|The first excerpt represents the element of Air. It speaks of mental influences and the process of thought, and is drawn from Protagoras by Plato:
the effect of appearances, and, showing the truth, would fain teach the
soul at last to find rest in the truth, and would thus save our life.
Would not mankind generally acknowledge that the art which accomplishes
this result is the art of measurement?
Yes, he said, the art of measurement.
Suppose, again, the salvation of human life to depend on the choice of odd
and even, and on the knowledge of when a man ought to choose the greater or
less, either in reference to themselves or to each other, and whether near
or at a distance; what would be the saving principle of our lives? Would
not knowledge?--a knowledge of measuring, when the question is one of
excess and defect, and a knowledge of number, when the question is of odd
|The second excerpt represents the element of Fire. It speaks of emotional influences and base passions, and is drawn from To the Lighthouse by Virginia Woolf:
chair, with his father standing over her. He began to search among the
infinite series of impressions which time had laid down, leaf upon
leaf, fold upon fold softly, incessantly upon his brain; among scents,
sounds; voices, harsh, hollow, sweet; and lights passing, and brooms
tapping; and the wash and hush of the sea, how a man had marched up and
down and stopped dead, upright, over them. Meanwhile, he noticed, Cam
dabbled her fingers in the water, and stared at the shore and said
nothing. No, she won't give way, he thought; she's different, he
thought. Well, if Cam would not answer him, he would not bother her Mr
Ramsay decided, feeling in his pocket for a book. But she would answer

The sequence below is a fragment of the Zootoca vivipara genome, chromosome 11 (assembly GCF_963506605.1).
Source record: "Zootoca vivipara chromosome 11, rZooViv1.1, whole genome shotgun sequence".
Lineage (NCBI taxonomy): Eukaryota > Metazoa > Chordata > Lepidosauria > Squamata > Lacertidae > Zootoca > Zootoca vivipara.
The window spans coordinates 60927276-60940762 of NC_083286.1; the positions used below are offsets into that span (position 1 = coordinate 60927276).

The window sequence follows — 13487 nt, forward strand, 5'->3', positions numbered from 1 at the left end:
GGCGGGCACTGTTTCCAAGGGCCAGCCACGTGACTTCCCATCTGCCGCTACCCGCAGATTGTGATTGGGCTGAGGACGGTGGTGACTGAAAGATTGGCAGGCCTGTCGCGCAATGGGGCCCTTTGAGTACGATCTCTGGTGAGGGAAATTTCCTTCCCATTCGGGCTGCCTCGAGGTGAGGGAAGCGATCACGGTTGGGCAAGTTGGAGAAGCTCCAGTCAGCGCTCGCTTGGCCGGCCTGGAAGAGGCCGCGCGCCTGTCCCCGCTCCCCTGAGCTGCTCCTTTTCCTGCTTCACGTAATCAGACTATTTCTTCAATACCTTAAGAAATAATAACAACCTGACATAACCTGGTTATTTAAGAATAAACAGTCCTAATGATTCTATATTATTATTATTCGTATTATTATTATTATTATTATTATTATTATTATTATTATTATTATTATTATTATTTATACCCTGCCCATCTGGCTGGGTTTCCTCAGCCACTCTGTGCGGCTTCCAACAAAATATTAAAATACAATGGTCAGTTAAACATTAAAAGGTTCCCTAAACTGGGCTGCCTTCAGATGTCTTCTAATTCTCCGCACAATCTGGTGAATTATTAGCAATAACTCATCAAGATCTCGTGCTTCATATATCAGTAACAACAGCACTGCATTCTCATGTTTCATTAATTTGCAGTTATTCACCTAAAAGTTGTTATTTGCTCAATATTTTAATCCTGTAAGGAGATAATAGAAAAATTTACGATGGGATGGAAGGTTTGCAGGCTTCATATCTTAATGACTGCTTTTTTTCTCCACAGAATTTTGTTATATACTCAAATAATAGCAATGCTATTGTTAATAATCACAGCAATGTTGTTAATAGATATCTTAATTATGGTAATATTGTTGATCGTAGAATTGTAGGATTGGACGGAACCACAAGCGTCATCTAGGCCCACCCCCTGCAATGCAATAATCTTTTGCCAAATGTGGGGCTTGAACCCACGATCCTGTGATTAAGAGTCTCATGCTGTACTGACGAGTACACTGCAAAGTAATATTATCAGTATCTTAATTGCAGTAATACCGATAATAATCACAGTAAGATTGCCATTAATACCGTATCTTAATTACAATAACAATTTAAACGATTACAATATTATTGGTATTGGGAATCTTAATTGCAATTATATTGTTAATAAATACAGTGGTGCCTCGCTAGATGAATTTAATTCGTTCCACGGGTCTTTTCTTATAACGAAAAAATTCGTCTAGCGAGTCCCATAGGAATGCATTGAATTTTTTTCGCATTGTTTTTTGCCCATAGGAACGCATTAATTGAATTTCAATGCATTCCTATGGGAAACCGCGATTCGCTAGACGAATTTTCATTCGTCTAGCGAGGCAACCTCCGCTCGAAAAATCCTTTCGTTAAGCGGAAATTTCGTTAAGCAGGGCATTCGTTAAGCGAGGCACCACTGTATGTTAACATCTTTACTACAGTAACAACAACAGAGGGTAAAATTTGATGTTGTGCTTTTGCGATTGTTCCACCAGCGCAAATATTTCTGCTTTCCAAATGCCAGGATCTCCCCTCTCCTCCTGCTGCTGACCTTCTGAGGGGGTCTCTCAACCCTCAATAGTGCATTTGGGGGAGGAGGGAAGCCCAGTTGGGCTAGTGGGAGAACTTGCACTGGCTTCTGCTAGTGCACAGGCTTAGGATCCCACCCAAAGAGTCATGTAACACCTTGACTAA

him; she wished, passionately, to move some obstacle that lay upon her
To the Lighthouse
|The third excerpt represents the element of Water. It speaks of pure spiritual influences and feelings of love, and is drawn from Lady Windermere's Fan by Oscar Wilde:
DUMBY. I didn't say it as a matter of conceit. I said it as a
matter of regret. I have been wildly, madly adored. I am sorry I
have. It has been an immense nuisance. I should like to be
allowed a little time to myself now and then.
LORD AUGUSTUS. [Looking round.] Time to educate yourself, I
DUMBY. No, time to forget all I have learned. That is much more
important, dear Tuppy. [LORD AUGUSTUS moves uneasily in his
LORD DARLINGTON. What cynics you fellows are!
CECIL GRAHAM. What is a cynic? [Sitting on the back of the sofa.]
|The fourth excerpt represents the element of Earth. It speaks of physical influences and the impact of the unseen on the visible world, and is drawn from The Land that Time Forgot by Edgar Rice Burroughs:
of the purpose of the strange little implement which I was poking
toward him. With a sound that was half human and half the growl
of a wild beast, he sprang toward me. I aimed at his heart and
fired, and as he sprawled headlong to the ground, the others of
his tribe, overcome by fright at the report of the pistol,
scattered toward the cliffs--while Lys, with outstretched arms,
ran toward me.
As I crushed her to me, there rose from the black night behind us
and then to our right and to our left a series of frightful
screams and shrieks, bellowings, roars and growls. It was the
night-life of this jungle world coming into its own--the huge,
The Land that Time Forgot